- Published on Monday, 27 July 2015 10:29
- Written by Kate Kunkel
While the science fiction image of robots conjures up visions of humanoid-like machines with arms, legs and a head, the reality is that most robots have no resemblance at all to humans. Generally they are basically an arm of some kind, and in the past they were most often employed to do repetitive or dangerous jobs such as welding or materials handling, as well as being used for bottling and packaging functions.
However, advances in robotics and computing have made it possible for them to do much more complex tasks, including picking and packing, testing or inspecting products or even assembling electronics. The latest generations are even able to take on what were traditionally considered traits available only to humans, like dexterity, trainability, dexterity, memory and object recognition. Certain drones also are often considered a type of robot that can be used to inspect equipment deep inside hard-to-reach power plant boilers or to scan refineries from above to check for emissions.
- Published on Wednesday, 15 July 2015 12:13
- Written by Mark Freeman
Graphite has qualities that make it a great choice for certain applications in the manufacturing world. Those qualities include its reaction to extreme temperatures, as well as its flexibility when engineered a certain way.
In the valve world, flexible graphite provides an ideal choice for many sealing products.
The History of Graphite
The stories about graphite go back to about 1500 when an enormous deposit of graphite was discovered in the Borrowdale Parish in England. One of its first uses was as a refractory material to line molds for cannon balls, which resulted in rounder, smoother ammunition that could be fired further. This better way of making the balls contributed to the growing superiority of the English Navy back then.
- Published on Monday, 06 July 2015 14:28
- Written by Mark Madsen
Experienced engineers know that not all supplier CAD tools or files are created equal. When applying pneumatic automation components (cylinders, valve manifolds, FRLs, etc.) to a product or system design, it pays to consider some defining details of a web-based CAD tool.
Does the site use neutral or true native file formats? Individual or assembled files? Part numbers or attributes? And does it offer advanced ease-of-use features? How about helpful error avoidance techniques?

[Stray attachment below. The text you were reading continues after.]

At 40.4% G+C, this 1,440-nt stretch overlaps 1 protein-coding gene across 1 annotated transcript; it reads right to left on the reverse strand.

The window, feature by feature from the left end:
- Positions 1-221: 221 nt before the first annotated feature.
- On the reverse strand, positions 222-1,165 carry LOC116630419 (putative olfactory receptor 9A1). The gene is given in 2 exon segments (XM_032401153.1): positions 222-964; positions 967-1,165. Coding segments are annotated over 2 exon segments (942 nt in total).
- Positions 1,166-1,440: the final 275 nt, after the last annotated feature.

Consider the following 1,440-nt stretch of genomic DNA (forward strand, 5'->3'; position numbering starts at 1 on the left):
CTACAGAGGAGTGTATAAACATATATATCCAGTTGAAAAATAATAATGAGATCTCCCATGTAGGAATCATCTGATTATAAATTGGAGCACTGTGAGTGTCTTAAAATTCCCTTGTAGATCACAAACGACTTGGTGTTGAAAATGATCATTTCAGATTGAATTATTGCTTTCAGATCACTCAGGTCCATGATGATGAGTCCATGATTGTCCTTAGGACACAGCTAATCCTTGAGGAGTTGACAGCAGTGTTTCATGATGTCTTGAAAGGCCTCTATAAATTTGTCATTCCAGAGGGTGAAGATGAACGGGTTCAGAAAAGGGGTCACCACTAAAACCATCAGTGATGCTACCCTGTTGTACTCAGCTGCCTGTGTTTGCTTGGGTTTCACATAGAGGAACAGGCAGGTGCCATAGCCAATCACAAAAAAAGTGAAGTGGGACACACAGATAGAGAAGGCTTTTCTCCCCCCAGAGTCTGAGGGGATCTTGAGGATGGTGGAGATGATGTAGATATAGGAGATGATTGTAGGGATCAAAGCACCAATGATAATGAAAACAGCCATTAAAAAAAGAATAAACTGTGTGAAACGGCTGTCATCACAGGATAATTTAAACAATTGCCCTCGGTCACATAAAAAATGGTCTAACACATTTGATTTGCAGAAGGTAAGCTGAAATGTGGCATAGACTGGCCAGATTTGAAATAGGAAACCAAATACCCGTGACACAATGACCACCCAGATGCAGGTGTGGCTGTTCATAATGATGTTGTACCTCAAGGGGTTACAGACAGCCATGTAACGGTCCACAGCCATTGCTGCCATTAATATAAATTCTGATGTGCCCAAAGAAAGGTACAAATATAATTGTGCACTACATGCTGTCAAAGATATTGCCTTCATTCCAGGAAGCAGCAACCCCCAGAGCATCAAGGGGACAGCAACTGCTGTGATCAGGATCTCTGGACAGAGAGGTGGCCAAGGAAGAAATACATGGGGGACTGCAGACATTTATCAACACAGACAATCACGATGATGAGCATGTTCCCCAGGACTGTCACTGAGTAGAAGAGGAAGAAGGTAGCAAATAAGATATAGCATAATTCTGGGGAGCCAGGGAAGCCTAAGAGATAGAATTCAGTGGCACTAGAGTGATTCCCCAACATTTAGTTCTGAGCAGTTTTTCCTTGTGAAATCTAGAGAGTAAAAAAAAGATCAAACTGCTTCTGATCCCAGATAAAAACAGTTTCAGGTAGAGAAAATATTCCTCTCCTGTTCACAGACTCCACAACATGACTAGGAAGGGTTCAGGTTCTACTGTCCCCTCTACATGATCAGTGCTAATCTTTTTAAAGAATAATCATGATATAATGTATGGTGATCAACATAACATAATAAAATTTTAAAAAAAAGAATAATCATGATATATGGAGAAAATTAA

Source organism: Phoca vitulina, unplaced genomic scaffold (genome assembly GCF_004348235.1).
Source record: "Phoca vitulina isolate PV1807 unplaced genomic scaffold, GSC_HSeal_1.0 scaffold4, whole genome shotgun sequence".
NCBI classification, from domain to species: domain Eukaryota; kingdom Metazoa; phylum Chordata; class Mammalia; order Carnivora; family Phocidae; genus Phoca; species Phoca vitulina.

New tools that get these decisive details right can save critical development time, make the design experience significantly easier and deliver higher-quality results.
- Published on Monday, 22 June 2015 12:38
- Written by Kate Kunkel
CFD is used in early field issue resolution where a small section of geometry is modeled in order to test a hypothesis such as low-pressure zones around corners, minimum temperatures, impingement angles for wear studies, etc. With the advancement in CFD mathematical models and the increase in speed and capacity of desktop workstations, it has become possible to use the full mathematical modeling capability of modern commercially available CFD codes, producing full three-dimensional flow regimes and flow results.
This presentation focused on seven areas in which CFD has been used in a non-traditional way.
- Published on Tuesday, 16 June 2015 10:33
- Written by Kate Kunkel
One of the biggest objections to hydraulic fracturing centers around the fact that huge amounts of water are needed for the process. In fact, each well requires 60,000 to 100,000 barrels of water; it is the base fluid and biggest component of hydraulic fracturing. The problem is that agricultural, industrial and domestic users are vying for the same fresh water that producers need. Additionally, the flow-back and produced water coming out of the wells is contaminated so it cannot be simply returned to lakes and streams or aquifers and must be sent to disposal wells unless it is properly treated.
While they are both produced as a result of hydraulic fracturing, flow-back and produced water are quite different. Flow-back is a water-based solution that flows back to the surface during and after the completion of hydraulic fracturing. This fluid can contain clays, chemical additives, dissolved metal ions and total dissolved solids (TDS) and has a murky appearance from high levels of suspended particles. Most of the flow-back occurs in the first seven to 10 days of fracturing, but it can continue to flow for weeks and can be up to 20 to 40% of the volume that is initially injected into the well. Contrast this with produced water, which is naturally occurring water found in shale formations. It flows to the surface throughout the entire lifespan of the well and has high levels of TDS. It also leaches out minerals from the shale and contains dissolved hydrocarbons such as methane, ethane and propane along with naturally occurring radioactive materials (NORM) such as radium isotopes.